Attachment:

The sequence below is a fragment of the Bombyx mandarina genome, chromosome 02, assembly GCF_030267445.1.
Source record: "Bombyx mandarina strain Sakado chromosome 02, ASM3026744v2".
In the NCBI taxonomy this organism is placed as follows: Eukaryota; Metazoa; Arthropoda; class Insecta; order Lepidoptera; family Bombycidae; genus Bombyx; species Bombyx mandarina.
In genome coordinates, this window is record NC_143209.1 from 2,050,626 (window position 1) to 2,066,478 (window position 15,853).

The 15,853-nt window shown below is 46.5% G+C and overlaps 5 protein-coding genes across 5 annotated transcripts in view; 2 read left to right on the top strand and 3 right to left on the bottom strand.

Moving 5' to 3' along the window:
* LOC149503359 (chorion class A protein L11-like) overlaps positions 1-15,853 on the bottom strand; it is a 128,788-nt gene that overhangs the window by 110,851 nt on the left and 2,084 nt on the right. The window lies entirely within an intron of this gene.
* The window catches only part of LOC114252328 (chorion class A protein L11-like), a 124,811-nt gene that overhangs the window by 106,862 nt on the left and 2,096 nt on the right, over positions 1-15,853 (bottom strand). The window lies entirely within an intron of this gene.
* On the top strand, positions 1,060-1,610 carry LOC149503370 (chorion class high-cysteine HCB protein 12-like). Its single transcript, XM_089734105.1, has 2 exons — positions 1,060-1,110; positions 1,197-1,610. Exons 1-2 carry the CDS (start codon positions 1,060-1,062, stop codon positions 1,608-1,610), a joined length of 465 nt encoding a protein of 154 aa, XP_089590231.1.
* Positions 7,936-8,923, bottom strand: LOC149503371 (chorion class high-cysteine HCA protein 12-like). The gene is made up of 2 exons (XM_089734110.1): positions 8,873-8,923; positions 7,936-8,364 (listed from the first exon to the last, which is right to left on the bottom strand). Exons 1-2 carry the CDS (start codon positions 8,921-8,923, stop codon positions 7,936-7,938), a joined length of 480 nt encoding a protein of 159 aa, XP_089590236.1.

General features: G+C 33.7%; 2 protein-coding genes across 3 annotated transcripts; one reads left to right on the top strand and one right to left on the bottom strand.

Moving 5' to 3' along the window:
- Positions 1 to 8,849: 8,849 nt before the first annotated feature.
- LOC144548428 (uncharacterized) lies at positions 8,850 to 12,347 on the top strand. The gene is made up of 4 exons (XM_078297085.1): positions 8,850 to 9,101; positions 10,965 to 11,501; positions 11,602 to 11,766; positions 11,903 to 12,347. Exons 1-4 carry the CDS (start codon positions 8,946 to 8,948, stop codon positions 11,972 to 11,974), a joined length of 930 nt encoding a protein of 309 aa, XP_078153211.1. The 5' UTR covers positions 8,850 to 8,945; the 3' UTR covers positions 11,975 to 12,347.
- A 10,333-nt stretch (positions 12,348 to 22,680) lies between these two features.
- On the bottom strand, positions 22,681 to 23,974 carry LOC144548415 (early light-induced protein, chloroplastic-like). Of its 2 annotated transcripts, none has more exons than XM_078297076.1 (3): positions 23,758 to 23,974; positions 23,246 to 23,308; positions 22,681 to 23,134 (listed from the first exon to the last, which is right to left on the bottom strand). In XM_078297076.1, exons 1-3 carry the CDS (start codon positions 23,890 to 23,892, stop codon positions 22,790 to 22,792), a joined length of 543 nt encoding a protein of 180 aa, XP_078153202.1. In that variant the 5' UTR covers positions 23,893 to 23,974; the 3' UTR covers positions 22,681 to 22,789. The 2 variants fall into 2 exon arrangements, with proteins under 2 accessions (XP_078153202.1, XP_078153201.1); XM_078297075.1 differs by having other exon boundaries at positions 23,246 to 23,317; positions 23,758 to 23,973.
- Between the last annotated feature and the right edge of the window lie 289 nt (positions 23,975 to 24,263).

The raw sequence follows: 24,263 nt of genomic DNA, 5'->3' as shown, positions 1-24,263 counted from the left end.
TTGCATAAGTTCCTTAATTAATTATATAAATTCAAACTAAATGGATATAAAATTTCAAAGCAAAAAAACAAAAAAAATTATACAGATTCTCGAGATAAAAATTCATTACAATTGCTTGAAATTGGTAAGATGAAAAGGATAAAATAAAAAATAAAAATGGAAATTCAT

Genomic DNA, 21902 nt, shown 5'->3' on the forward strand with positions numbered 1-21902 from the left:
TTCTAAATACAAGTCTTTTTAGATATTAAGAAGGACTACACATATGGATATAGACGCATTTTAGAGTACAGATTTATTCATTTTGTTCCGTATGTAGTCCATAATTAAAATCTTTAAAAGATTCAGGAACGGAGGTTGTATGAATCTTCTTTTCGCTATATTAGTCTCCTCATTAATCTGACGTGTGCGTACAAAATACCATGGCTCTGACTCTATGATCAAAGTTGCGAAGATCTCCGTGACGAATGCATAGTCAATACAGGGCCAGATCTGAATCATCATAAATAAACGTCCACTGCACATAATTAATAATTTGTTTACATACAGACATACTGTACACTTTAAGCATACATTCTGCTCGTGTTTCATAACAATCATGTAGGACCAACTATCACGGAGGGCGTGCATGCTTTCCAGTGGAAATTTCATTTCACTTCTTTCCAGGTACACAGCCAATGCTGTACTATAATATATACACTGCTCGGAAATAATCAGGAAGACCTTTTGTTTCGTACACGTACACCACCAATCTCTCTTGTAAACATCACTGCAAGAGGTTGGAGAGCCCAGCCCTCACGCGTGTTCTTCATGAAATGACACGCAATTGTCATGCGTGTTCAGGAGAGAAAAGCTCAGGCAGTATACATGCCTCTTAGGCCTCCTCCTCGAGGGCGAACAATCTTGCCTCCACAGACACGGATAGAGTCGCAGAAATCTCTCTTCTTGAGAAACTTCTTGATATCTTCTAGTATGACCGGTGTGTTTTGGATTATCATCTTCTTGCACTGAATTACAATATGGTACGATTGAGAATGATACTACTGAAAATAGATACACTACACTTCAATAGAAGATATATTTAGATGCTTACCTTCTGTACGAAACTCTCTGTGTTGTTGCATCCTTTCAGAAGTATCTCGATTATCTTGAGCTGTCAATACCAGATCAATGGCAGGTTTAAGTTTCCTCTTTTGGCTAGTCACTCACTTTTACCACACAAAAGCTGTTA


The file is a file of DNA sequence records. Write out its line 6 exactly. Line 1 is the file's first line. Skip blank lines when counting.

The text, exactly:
Moving 5' to 3' along the window: